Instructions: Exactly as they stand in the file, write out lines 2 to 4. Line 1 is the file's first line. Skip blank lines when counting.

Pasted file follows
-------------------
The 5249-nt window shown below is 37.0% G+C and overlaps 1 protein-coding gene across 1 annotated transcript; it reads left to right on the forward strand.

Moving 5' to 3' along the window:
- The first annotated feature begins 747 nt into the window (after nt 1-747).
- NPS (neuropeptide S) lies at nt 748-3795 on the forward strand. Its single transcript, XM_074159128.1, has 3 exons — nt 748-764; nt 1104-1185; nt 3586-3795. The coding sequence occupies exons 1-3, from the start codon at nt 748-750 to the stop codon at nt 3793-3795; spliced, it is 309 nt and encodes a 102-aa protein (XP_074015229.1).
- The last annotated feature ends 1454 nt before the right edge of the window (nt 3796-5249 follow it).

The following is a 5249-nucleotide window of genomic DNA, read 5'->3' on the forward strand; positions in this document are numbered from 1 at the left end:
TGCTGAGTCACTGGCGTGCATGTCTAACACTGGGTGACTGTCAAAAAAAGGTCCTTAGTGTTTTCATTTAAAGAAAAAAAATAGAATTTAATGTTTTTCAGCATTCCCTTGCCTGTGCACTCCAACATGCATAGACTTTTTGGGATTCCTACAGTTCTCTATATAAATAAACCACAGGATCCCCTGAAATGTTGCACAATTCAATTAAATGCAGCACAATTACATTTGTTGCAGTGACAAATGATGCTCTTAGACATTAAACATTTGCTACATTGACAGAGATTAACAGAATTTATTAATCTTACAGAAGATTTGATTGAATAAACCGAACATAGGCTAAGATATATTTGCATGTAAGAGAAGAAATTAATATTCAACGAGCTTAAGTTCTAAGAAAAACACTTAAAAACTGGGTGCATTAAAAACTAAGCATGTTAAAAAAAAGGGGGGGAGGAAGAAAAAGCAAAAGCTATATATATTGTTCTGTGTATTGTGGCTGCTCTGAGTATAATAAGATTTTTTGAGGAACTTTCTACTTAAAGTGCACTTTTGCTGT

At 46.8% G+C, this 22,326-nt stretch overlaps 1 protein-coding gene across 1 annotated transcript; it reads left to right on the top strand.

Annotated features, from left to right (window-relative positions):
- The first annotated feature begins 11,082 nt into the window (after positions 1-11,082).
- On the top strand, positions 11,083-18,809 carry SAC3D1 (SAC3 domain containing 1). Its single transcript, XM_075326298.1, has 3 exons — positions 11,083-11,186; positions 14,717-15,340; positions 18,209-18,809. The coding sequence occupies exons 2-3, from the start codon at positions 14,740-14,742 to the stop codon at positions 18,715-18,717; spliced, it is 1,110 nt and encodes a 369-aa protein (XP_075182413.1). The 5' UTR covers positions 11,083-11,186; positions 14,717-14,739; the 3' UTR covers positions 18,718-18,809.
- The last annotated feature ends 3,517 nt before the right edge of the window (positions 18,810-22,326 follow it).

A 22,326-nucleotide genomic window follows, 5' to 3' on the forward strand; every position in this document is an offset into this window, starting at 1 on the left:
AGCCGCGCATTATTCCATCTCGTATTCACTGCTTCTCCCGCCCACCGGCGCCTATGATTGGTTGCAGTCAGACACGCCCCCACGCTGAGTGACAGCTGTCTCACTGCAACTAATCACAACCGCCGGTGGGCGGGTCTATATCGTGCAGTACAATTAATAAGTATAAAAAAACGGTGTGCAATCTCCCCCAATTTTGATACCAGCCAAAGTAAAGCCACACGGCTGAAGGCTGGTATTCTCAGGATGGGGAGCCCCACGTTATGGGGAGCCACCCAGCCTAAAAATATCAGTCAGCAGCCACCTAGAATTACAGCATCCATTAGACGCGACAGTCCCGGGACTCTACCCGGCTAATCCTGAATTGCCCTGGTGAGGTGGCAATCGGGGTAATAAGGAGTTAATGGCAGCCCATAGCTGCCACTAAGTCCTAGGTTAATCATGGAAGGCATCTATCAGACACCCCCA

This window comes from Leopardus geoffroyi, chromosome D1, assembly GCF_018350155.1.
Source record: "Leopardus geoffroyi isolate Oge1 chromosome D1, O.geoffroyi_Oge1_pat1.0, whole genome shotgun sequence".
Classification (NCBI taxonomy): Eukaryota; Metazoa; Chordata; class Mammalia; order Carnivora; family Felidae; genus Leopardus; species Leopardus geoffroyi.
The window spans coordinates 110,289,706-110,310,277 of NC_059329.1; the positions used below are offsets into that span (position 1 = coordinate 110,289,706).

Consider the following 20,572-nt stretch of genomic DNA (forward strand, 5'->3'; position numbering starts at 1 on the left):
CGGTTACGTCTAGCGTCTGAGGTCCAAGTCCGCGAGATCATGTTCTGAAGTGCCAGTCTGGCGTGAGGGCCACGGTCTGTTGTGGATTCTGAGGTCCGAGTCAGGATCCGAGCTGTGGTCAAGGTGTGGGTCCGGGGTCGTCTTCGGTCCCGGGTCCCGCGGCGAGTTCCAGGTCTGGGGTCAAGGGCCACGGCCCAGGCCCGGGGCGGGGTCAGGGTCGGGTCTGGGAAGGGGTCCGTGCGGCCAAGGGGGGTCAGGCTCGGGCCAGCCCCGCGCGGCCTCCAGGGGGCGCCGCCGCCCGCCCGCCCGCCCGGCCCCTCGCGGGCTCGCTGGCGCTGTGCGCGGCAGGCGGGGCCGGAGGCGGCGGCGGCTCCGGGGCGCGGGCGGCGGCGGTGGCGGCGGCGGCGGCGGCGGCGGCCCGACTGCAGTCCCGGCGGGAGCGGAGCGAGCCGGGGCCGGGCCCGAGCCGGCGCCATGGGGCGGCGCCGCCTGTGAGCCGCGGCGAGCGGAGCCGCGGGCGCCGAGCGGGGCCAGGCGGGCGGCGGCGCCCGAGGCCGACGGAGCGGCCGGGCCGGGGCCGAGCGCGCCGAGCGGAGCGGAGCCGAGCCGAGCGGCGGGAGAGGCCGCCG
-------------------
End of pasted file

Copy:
Moving 5' to 3' along the window:
- The first annotated feature begins 747 nt into the window (after nt 1-747).
- NPS (neuropeptide S) lies at nt 748-3795 on the forward strand. Its single transcript, XM_074159128.1, has 3 exons — nt 748-764; nt 1104-1185; nt 3586-3795. The coding sequence occupies exons 1-3, from the start codon at nt 748-750 to the stop codon at nt 3793-3795; spliced, it is 309 nt and encodes a 102-aa protein (XP_074015229.1).